I recently had a situation where I found myself being asked to do something that I was not sure was in the person’s best interest. The person had every right to pursue the path. There was nothing ethically wrong with me assisting them in the pursuit, however the probability of the outcome being in the person’s best interest was low. I explained the probabilities to the person and they still wanted to pursue the path. I would note that the person was very emotional about the situation and it was hard to tell if their thinking was primarily driven by emotion or reason.
I reviewed the situation with a close friend that I often discuss business with. He is not an attorney, but he is a pure capitalist of the Vanderbilt vein. He often gives me blunt and straight forward business advice. So I speak to my friend about the situation. I give him general information in the form of an analogy so that he can have enough information to ascertain the positions and dilemma in the quandary, but not enough information for him to know the entire story or to compromise the attorney client privilege.
Mr. Capitalist was straight forward in his responses. “Does the client have the money to pay for your services?”
I responded “yes”.
He continued “Does the client fully understand the possible negative consequences?”
I respond “I explained it to him on at least two occasions and he appears to understand the risk”.
He next asked “Is there any ethical or legal prohibition preventing you from doing what he is asking?”
I respond “No”.
Then he concludes “Well take the money and get to work before he realizes that he is making a grave error!”
I paused. Then I responded, “I just do not feel as if this is the most prudent path.”
Mr. Capitalist appeared somewhat frustrated and exhorted ” Well you are not in business to feel good. Business is about making money.”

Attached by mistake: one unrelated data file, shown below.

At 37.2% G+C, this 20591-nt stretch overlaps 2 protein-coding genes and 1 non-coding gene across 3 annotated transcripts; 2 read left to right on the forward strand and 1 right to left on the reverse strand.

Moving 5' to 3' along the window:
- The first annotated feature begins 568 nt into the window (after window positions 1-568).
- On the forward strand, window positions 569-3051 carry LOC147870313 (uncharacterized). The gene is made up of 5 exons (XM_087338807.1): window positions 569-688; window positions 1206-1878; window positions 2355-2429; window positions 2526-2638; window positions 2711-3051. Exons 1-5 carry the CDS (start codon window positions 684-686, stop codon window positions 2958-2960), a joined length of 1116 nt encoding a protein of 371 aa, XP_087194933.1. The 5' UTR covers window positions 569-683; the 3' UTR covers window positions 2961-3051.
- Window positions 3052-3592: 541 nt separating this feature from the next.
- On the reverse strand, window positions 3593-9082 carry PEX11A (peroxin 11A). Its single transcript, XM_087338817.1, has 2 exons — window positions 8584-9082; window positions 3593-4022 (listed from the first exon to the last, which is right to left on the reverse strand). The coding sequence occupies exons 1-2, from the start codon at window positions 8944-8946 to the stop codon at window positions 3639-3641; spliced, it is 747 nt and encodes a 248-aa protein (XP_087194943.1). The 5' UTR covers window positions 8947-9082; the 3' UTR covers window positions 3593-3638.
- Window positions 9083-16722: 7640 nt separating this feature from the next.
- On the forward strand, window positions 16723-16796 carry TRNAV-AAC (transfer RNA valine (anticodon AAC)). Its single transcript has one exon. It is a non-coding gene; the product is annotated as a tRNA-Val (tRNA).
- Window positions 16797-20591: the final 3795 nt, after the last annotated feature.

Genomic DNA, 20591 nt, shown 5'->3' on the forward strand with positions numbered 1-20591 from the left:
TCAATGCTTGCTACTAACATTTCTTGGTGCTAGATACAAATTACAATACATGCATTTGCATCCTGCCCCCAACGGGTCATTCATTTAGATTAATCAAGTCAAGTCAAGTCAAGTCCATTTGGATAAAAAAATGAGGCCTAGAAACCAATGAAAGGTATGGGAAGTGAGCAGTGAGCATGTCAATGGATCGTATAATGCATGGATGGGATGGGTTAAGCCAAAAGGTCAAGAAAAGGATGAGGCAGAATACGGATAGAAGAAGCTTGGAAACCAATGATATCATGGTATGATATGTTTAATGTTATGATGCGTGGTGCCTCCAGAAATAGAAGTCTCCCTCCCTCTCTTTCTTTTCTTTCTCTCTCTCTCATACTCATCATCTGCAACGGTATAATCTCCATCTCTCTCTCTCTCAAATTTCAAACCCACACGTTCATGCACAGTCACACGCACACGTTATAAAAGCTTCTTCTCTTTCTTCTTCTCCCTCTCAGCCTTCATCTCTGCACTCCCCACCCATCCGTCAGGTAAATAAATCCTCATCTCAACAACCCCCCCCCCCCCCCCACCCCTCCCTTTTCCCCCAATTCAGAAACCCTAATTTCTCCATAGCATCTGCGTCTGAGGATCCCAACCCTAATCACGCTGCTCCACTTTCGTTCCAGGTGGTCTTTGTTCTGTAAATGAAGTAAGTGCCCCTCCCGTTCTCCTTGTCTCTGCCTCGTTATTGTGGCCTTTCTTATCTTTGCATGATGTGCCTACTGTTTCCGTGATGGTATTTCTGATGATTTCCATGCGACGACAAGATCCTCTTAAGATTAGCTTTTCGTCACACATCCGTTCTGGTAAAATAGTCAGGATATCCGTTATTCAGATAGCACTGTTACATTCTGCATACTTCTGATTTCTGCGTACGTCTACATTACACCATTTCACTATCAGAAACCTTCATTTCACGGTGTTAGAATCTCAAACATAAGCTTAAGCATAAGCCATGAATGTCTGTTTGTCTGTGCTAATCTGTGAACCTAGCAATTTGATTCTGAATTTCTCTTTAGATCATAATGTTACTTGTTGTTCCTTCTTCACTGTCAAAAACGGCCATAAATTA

We moved on to other topics, however the subject and Mr. Capitalist’s statements stayed in the forefront of my mind.
Ultimately, I talked to the client one additional time and further explained my concerns about his chosen path and although he was ready to proceed and the funds were available for payment I told him to think it over for a couple of days. I then proceeded to prepare a retainer agreement and a corresponding addendum (disclaimer) for him to sign indicating that I fully explained to him all of the possible negative consequences and the probability of one or more of those negative consequences resulting from the clients desired path.
The entire ordeal made me think a lot about my new vocation as a criminal defense attorney. I fully understand that I have transitioned from an employee to a business man (a “Business Man” in the business of law). So how do I prioritize the need and desire to make money with ultimate desire to feel as if I am helping people? This question is easily answered when a client is asking me to engage in unethical or illegal conduct the answer is simply “NO”. However, how do you balance these competing interest when the client is just making a questionable decision. If I owned a restaurant and someone came in and ordered something that would be disgusting to most of the world and may turn their stomach, I can easily say “Well that is what they ordered.” However, I am not a restaurateur and I work in a field where people can lose their liberty for a long period of time. Therefore, simply saying “Well that is what they ordered” does not cut it.
Just a few random thoughts on ethics.